Will an AI change its response based on the nature of the interaction eg, collaborative, dominant, adversarial, and therefore be influenced by the behavior of the human it is interacting with? If the AI can learn, then it is possible it would adapt its response, but at least certain biases will still be removed, for example a human’s ability to act ethically can be impaired by factors, such as lack of sleep or low blood sugar.

The importance of explaining decisions is paramount, especially in training and teaching.


Can we get systems to clearly explain what they are doing, rather than us just monitoring outputs? A student will learn that if they produce a a high-quality output they will get a good mark. In practice does that change their moral make up? Similarly, if you test an AI system, it might give you the answer it knows you want, rather than what it would do in practice. 

Systems will always stumble over the scenarios that they were not programmed to deal with. 

There is a question around the prominence of fairness in the Code of Ethics. It only appears once but takes on a greater role in discussions around the concept of “public interest”. How does one decide what is fair? It is contextual. People do not like unexplained unfairness, but are more accepting of explained unfairness. What is fair might be too subjective a perception to build into a system.

Fair dealing in the code of ethics is more to do with client relationships eg, dealing with vulnerable people. Perceptions of fair dealing are very subjective.

People are getting better at fooling systems (and being fooled by them).

The issue with linking ethics and AI is that it’s an attempt to quantify through a system ,whereas many these questions are contextual.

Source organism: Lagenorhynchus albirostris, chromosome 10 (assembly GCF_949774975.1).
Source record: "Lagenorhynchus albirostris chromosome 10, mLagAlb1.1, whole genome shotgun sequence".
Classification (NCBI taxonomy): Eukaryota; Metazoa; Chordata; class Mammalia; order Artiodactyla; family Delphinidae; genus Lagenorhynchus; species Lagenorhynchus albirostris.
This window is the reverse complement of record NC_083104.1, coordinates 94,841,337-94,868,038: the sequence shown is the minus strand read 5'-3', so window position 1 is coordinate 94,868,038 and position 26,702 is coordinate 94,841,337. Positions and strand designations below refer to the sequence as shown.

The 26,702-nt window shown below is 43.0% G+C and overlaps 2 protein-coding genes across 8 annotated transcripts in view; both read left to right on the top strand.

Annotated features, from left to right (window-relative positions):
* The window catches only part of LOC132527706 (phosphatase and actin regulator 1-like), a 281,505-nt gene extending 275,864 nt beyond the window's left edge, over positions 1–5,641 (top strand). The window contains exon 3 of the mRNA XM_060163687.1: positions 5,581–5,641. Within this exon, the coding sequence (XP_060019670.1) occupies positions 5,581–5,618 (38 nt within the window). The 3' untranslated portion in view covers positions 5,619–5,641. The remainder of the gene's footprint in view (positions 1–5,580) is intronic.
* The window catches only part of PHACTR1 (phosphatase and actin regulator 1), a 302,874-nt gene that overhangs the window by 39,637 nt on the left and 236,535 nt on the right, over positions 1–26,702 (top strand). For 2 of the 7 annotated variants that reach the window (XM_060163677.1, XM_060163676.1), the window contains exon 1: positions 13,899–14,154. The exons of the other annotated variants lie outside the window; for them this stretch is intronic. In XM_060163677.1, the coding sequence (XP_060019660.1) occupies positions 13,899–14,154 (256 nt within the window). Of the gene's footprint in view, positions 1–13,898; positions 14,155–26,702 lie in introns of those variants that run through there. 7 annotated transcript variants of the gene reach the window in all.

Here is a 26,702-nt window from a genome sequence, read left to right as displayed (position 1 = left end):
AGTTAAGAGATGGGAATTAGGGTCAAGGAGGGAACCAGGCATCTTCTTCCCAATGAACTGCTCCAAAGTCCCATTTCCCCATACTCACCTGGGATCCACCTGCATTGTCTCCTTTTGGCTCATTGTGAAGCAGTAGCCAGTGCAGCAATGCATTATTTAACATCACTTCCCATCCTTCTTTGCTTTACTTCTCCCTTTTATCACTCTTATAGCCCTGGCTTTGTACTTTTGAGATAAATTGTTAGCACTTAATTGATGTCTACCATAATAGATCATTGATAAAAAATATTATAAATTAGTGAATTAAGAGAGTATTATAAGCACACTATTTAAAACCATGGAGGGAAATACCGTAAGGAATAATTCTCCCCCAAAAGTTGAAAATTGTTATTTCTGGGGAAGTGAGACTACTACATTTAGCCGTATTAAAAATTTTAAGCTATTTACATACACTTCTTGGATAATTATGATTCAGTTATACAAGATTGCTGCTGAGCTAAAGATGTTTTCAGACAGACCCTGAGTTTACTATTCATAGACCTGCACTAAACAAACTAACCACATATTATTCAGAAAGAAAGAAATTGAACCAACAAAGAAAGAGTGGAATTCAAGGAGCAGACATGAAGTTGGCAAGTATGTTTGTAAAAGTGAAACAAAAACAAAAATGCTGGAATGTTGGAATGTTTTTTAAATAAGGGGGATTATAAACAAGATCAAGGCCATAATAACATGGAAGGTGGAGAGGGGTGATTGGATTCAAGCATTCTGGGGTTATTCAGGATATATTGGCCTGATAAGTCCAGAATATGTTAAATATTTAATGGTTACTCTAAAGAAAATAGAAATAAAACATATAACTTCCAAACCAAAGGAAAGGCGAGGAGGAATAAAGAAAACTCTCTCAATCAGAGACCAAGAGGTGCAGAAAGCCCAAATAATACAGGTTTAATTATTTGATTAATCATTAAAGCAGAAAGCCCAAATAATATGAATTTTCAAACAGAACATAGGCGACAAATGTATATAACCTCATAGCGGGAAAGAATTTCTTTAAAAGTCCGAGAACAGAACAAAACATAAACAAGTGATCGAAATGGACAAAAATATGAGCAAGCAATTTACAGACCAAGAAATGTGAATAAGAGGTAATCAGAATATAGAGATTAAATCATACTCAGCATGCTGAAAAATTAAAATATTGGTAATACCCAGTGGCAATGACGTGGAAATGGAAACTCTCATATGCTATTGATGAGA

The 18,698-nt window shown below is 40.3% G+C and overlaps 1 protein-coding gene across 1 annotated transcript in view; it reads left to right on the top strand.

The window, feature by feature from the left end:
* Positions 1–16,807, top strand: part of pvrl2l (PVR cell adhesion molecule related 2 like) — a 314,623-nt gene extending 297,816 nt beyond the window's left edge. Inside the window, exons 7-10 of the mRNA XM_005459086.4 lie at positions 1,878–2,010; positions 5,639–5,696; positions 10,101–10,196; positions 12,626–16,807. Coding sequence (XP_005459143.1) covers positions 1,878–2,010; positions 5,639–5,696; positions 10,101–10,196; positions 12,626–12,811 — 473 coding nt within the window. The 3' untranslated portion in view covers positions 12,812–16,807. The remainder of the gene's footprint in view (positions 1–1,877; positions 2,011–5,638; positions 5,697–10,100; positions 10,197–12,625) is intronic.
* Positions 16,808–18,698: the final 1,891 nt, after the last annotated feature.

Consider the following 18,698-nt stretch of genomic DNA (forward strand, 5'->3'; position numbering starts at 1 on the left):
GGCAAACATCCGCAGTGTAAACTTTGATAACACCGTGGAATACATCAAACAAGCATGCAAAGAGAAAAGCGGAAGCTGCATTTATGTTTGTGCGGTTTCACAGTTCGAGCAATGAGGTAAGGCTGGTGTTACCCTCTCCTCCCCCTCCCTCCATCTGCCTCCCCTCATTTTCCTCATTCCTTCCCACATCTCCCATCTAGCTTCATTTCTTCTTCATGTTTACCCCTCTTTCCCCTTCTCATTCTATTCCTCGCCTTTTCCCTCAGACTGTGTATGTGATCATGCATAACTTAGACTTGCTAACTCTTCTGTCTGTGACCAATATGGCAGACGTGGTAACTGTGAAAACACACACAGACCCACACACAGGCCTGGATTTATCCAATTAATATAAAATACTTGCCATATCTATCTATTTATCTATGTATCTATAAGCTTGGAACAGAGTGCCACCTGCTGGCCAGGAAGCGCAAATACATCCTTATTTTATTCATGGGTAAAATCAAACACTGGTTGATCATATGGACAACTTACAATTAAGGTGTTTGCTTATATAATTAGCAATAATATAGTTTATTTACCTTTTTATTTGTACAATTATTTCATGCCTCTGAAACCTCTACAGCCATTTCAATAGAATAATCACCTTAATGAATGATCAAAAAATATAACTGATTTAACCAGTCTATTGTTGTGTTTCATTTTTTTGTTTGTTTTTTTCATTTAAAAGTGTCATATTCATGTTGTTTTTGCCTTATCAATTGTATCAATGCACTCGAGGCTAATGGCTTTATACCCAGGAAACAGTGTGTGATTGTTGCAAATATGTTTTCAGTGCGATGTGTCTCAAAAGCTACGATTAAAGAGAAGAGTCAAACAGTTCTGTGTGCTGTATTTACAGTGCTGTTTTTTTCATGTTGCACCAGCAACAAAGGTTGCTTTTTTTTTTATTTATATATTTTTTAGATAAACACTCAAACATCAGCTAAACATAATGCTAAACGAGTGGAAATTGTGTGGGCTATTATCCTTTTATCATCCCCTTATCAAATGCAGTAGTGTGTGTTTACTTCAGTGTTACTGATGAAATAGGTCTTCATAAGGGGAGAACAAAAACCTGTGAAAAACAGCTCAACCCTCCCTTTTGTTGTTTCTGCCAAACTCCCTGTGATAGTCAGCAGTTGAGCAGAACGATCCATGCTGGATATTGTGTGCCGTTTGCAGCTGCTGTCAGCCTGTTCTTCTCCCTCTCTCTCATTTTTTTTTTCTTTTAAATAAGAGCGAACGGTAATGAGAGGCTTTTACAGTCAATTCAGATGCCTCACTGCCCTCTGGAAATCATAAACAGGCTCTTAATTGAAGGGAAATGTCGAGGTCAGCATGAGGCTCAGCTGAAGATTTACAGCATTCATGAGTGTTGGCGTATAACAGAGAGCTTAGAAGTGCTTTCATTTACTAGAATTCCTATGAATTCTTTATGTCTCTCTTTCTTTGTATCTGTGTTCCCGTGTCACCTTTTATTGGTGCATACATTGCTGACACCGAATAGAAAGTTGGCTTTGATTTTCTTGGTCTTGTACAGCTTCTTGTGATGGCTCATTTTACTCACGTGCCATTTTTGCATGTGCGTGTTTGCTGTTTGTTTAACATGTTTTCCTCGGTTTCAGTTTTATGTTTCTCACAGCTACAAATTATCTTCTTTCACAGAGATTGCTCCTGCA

How much are we willing to pay for the right answer? There is a power relationship between the purchaser and supplier of a system and possibly prohibitive entry costs.

The role for accountants will be developing an assurance framework to determine whether firms/systems are operating in accordance with ethical principles. Implementation will be key.


AI only gives a probable answer, so additional governance is required as a result. Lack of understanding of new technologies is a big issue and those reliant on junior members of staff will require education. Where does accountability lie?

How do we go through the lifecycle of an AI system, including transfer to different software systems and the training that would be required. Should there be a fundamental change or incremental evolution?

Black box computers are likely to make a lot of mistakes. We are in the spotlight every time a system is to blame. There needs to be a big jump in understanding not only our data but that of our clients. The ethical principles of the profession will remain important. Professional scepticism is key.

As technology becomes more complex we need to ensure that a human reviewing the output of the machine understands how the machine has reached its conclusion. It will be essential that the machine can explain the basis for its decision, so that a human can assess the reasonableness of the decision. 

Further detail on XAI (Explainable AI)